Although I doubt that Buddha was referring to book blurbs when he said this, it fits. When Water for Elephants hit the bestsellers lists in 2007, it was promoted with the following synopsis:
Nonagenarian Jacob Jankowski reflects back on his wild and wondrous days with a circus. It's the Depression Era and Jacob, finding himself parentless and penniless, joins the Benzini Brothers Most Spectacular Show on Earth. There he meets the freaks, grifters, and misfits that populate this world. He introduces us to Marlena, beautiful star of the equestrian act; to August, her charismatic but twisted husband (and the circus's animal trainer); and to Rosie, the seemingly untrainable elephant Jacob cares for. Beautifully written, with a luminous sense of time and place, Water for Elephants tells of love in a world in which love's a luxury few can afford.I got as far as "circus", "depression", "parentless and penniless" and I was turned off. If I bothered to read any further, I would also have shied away from a story about "freaks, grifters and misfits". And if by some remote chance the book wasn't already back on the shelf, "luminous sense of time and place" would have broken the camel's back. Does anyone, including the guy who wrote it, really know what that means? I usually interpret such descriptions as "I can't think of anything positive to say about this story, but I'll assume the average reader is too stupid to understand my big words." Needless to say, I didn't read it.
However, when we moved and I checked out my new library, they were advertising an upcoming book discussion on Water for Elephants. I picked up a copy simply as a way of getting involved and meeting people, but the paperback copy I checked out had an updated blurb...
As a young man, Jacob Jankowski was tossed by fate onto a rickety train that was home to the Benzini Brothers Most Spectacular Show on Earth. It was the early part of the great Depression, and for Jacob, now ninety, the circus world he remembers was both his salvation and a living hell. A veterinary student just shy of a degree, he was put in charge of caring for the circus menagerie. It was there that he met Marlena, the beautiful equestrian star married to August, the charismatic but twisted animal trainer. And he met Rosie, an untrainable elephant who was the great gray hope for this third-rate traveling show. The bond that grew among this unlikely trio was one of love and trust, and, ultimately, it was their only hope for survival.... hmmmm, this didn't sound as bad as I remembered. Even the new cover was more appealing.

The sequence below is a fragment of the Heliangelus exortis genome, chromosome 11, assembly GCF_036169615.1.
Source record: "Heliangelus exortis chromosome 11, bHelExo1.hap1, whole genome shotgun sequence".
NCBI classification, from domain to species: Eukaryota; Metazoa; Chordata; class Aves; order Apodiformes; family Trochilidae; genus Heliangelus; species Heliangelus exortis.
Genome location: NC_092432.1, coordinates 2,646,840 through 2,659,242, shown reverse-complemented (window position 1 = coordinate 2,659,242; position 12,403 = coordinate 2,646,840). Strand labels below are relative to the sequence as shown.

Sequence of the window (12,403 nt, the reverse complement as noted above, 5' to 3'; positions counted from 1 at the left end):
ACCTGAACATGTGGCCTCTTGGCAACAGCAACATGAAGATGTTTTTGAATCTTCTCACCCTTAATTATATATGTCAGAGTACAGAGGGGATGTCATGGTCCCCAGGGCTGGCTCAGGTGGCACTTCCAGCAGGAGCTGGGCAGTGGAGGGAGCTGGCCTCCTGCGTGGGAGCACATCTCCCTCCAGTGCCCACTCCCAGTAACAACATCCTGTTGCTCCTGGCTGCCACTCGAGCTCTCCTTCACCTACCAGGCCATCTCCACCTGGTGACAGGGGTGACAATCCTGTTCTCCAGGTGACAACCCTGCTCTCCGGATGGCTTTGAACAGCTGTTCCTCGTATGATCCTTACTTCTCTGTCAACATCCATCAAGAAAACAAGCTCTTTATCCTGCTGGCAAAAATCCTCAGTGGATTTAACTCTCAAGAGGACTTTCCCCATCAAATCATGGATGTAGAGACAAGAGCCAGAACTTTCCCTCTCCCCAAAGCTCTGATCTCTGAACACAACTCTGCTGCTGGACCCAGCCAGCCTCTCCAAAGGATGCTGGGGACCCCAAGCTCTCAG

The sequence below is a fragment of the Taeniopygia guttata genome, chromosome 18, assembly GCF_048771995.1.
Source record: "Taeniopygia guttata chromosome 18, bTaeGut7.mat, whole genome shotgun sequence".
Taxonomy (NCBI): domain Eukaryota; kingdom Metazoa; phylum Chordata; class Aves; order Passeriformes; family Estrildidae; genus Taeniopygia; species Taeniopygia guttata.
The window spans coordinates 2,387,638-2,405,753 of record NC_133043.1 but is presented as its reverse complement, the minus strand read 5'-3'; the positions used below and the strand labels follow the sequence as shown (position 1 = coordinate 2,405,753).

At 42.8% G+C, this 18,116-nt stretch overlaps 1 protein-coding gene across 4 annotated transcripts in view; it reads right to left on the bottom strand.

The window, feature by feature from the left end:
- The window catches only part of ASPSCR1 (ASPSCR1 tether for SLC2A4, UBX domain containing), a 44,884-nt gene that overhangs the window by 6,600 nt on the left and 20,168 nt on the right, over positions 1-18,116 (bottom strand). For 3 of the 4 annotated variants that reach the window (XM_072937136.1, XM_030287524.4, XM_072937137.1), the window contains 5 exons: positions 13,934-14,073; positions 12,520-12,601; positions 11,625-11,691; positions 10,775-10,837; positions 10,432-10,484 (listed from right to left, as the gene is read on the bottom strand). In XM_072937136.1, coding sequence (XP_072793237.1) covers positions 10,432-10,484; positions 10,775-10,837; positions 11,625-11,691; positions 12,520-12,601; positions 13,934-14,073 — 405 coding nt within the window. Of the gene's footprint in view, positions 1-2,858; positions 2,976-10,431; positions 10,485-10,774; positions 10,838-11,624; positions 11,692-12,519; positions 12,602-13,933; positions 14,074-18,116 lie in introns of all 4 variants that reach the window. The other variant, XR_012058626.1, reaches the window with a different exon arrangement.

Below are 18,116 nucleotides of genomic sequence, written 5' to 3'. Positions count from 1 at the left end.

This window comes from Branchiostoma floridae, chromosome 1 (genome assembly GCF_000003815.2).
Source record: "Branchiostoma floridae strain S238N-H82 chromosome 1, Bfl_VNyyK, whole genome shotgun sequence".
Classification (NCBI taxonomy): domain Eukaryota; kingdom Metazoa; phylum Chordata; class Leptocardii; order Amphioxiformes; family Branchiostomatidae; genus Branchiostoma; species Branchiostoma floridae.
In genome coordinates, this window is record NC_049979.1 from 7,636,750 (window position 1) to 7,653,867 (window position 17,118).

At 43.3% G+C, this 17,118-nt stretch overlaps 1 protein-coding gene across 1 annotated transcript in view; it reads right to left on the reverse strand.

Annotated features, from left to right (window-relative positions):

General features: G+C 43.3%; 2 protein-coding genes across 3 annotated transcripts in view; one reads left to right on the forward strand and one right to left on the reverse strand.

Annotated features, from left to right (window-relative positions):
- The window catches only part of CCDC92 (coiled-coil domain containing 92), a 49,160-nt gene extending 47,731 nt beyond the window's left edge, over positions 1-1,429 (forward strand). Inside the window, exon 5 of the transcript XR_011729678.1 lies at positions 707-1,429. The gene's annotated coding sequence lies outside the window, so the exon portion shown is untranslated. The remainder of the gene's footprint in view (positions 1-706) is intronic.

I was hooked from page one. I even told Dave, after about the first 20 pages, "I can't believe I like this book." I got the feel of a depression-era circus train - fear, desperation, secrecy, squalor - without having to wallow in it. It's the backdrop to the real story - the relationships Jacob builds with various members of the circus, and even with the animals.
Jacobs story is told in two time periods. Present day, he is ninety-something and living in a nursing home. These scenes were my favorites. His insights into aging are both comical and sad, and his memories of those early days are almost like seeing things from a second person's perspective because time has given him a broader view than the young Jacob who is telling the main story. The condescending attitudes of the nursing home staff are much too authentic, but give an accurate view of the disrespect with which we treat our elderly.
The ending contains a twist, and if you think you have it all figured out, there's a second surprise that I found extremely satisfying. I love to finish a book with the feeling that everything has "come 'round right" (To quote an old hymn. Bonus points if you can name the hymn.)